As you know we lost one of our passion fruit farmers Stephan and his wife in a car accident earlier this year.  I asked Robert what had happened and he said they had been killed in a head on collision with a semi-truck.  The truck actually ran over them since they were in such a small car.  Such a horrific tragedy and they left behind a few children that are now living with their grandparents.  It sounds as if the children are in good hands and will be adequately taken care of.  Please keep this family in your prayers.

Tomorrow I will continue to do some reading since I acquired another book to read.  Luckily is looks pretty short.  I was told that once I read it I would be compelled to take off all my clothes and give them away.  I will however keep a pair of shorts and maybe a tee shirt.  Also some shoes because the rocks here are pretty pointy and my feet are so delicate.

Take care and God bless

Dave

Wednesday, September 26, 2012

September 26, 2012 Kakamega


Greetings

Today was one of those days that I have been waiting for quite some time.  Hezron and Robert picked me up this morning around nine.  Had a cup of tea and proceeded to go and visit some of the orchards that were doing well.  Our first stop was to the orchard of Pastor Ambula in Kakamega.  Upon arrival Pastor Ambula was working the orchard.  We went around looking at the vines and the fruit.  They looked pretty good to me but you could tell that something was wrong.  Robert informed me that the vines needed food which I believe to be CAN.  This is one of the chemicals that we did not purchase in the beginning since this is a maintenance chemical that is used to feed the passion fruit for the next few years every two weeks.  Tomorrow Robert is going to work out the chemical needs now that the orchards are starting to harvest.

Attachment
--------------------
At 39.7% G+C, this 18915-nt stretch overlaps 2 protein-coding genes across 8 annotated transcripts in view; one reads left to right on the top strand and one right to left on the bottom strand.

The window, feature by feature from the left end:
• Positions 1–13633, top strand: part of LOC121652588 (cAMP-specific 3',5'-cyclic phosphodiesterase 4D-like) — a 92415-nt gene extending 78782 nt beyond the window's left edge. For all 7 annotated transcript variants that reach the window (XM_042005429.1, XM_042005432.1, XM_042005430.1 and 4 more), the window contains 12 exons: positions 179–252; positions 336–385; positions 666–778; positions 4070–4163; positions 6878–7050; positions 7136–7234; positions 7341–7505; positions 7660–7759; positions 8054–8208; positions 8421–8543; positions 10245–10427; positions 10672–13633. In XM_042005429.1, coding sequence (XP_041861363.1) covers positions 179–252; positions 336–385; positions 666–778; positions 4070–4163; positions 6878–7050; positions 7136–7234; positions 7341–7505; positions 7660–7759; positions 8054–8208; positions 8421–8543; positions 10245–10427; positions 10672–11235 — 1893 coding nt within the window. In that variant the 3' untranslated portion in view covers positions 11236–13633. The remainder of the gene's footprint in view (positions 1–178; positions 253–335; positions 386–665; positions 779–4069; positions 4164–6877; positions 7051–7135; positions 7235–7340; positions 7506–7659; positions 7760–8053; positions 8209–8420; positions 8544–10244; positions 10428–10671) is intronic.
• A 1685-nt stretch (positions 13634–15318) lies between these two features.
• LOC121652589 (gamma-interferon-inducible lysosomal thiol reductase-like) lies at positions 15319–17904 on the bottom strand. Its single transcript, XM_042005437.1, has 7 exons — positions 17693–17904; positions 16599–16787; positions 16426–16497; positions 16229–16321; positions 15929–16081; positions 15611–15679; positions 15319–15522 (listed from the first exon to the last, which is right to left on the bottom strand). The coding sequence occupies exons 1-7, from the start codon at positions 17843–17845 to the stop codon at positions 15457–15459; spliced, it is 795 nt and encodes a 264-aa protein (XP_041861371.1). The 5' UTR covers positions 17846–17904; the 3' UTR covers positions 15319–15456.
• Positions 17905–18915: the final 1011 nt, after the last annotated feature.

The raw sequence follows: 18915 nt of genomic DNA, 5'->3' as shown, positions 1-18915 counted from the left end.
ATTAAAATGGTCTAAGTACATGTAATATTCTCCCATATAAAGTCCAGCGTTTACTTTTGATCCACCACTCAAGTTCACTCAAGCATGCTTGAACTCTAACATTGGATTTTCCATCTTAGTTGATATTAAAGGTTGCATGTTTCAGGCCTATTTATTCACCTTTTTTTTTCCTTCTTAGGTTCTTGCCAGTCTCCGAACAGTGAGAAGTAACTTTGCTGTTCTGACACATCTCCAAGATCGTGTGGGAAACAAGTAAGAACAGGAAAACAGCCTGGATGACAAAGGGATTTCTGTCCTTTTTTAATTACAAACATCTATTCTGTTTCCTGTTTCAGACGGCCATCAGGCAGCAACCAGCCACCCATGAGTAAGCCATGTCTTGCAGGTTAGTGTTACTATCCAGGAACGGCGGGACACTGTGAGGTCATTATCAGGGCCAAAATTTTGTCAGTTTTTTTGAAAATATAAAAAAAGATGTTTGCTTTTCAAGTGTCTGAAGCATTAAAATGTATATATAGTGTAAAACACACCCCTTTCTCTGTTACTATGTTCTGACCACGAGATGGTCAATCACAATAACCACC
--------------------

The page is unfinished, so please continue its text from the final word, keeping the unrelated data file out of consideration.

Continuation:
Pastor Ambula's Orchard



After we left Pastor Ambula we stopped by John Imala’s for a quick chat.  Poor John has been in a worried state for quite some time dreading the day that our paths would cross again.  Upon our greeting John quickly asked for my forgiveness upon the failure of the three orchards around his home.  I tried to tell him that there was no need to ask for forgiveness and that we all fail sometimes.  I tried to explain to him that during my preaching’s I told everyone that we were going to have some failures but we would learn from them and make improvements or adjustments as needed.  He begged me not to leave him and I told him that I am still in it for the long haul.  John told me that he purchased some other seedlings but they died too.  He promised that it wasn’t from a lack of trying and I quickly told him that I understood.  As I have said in some of my earlier blogs that it might be me that should be going around asking everyone for forgiveness.  I am the one that brought up the passion fruit project for them in the first place.  I am the one that projected hope and opportunity.  I still question myself (I am kinda new at this) did I do enough?  My answer is still no I did not.  God had a different plan for John and it was evident upon walking down to what used to be the orchard.  On about half of it was a new bricks and mortar school building with a nice tin roof.  Sorry I did not get a picture but I will before the trip is over.